Price has recently screen-printed ‘Dispersion’ in sections over a series of – again, now signature – high impact polystyrene knot pieces. Here rope knots are presented still encased in the polystyrene. The panels are titled Essay with Knots. p. 1 (2008), Essay with Knots. p. 4–5 (2008) and so on, to pages 16–17. This work is a chilling piece of visual styling and a stunningly corrupt act of redistribution.

Title Variable (2001–ongoing) consists of a series of music compilations, accompanying packaging and art work plus journalistic essays, all produced by Price: for example, Video Game Soundtracks 1983–1987 (2001), NJS (2002) and Industry (2003). The soundwork is available to download as audio files from Price’s website and UbuWeb. Print versions are available in a range of formats from CD hand-outs to limited art editions. The articles are placed in a number of music magazines.

The sampling method and strategies for distribution of the compilations are fairly commonplace; it’s the thoroughness and quirks, the strategic references in Price’s approach, that give the project shape. The listening experience here is always analytical, never immersive. The packaging has a succinct visual style aping the indie-creative-retro-high design of specialist hip music. The tone of the essays is informed, occasionally theoretical in reach and often creepily journalistic. The articles focus on subcultural resonance and how the development of production technologies defined the shaping of each musical genre. Again with Price you can’t quite figure the position – somewhere between irony and well-researched authenticity or perhaps the odd combination of naivety and cynicism he has previously been accused of.4

In Price’s essay ‘Journalistic Approach to New Jack Swing’ (2002) the pitch is, in fact, darkly reminiscent of the ‘musical interludes’ in Bret Easton Ellis’ novel American Psycho (1991). Ellis’ psychotic hero Patrick Bateman, in between bludgeoning another victim to death, describes with forensic enthusiasm his MOR appreciation – ‘It’s not just about the pleasures of conformity and the importance of trends’5 – for Huey Lewis and the News, Genesis and Whitney Houston. Price’s musical range is obviously much more cultish, but the delivery and attention to detail are similar.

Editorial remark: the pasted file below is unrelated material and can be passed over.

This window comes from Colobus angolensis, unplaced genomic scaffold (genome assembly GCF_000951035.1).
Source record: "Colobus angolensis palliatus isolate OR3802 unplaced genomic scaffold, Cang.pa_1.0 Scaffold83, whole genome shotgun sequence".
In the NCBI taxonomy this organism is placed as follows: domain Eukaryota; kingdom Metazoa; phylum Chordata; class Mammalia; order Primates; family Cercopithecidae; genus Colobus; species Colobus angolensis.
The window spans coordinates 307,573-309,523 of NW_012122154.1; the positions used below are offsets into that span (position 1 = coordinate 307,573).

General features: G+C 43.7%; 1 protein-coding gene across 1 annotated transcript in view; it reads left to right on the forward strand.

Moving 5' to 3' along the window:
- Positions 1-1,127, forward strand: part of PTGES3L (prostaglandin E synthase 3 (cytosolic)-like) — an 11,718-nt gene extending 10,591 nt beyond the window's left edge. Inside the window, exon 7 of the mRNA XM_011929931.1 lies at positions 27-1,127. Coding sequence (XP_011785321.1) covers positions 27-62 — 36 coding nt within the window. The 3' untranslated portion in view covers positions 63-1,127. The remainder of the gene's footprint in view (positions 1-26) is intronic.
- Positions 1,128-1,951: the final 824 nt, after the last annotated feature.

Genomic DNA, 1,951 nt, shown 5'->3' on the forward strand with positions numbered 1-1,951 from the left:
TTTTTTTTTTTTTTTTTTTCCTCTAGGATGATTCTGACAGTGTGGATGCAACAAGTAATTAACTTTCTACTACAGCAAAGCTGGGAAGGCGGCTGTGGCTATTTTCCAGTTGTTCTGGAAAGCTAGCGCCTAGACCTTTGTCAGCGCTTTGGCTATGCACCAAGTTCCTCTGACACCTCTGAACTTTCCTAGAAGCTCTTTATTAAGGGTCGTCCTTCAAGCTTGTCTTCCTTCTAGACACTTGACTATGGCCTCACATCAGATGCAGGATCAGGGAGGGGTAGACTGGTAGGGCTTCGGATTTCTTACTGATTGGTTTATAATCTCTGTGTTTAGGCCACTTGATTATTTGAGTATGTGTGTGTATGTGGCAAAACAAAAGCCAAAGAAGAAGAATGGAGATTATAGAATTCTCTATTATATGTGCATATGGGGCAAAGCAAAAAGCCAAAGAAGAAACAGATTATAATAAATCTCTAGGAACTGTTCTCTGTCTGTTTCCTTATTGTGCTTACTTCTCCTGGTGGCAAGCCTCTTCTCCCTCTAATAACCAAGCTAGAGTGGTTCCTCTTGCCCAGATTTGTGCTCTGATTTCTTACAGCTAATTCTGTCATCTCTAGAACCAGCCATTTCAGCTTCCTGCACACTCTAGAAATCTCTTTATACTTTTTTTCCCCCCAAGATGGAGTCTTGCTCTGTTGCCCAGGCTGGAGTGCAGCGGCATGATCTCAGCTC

The opening sequence of the film adaptation (2000) of American Psycho leads you through Bateman’s immaculately white designer modern apartment. It is here that many of the brutal killings later take place. The walls of the apartment are lined with 1980s’ Appropriationist classics by Allan McCollum, Robert Longo, Richard Prince and Cindy Sherman. The apartment of a psychopath unhinged from society owing to excessive materialist obsession is perhaps a not inappropriate place for these acutely image conscious works to end up. A Price Vintage Bomber wouldn’t look out of place here.

Price recently published a small, almost pocket-size, book: How to Disappear in America (2008). The text has the intentional, ingratiatingly casual tone of a blog; it’s both chatty and considered. It is, in fact, culled and rewritten from survival texts about how to drop out of society in a successful way. (The fact that dropping out these days can be done successfully or unsuccessfully is a moot point.) The text is peppered with typos and spelling mistakes, and there are sudden lurches in direction from New Age spiritual to military hard fact, from authority to Absurdism.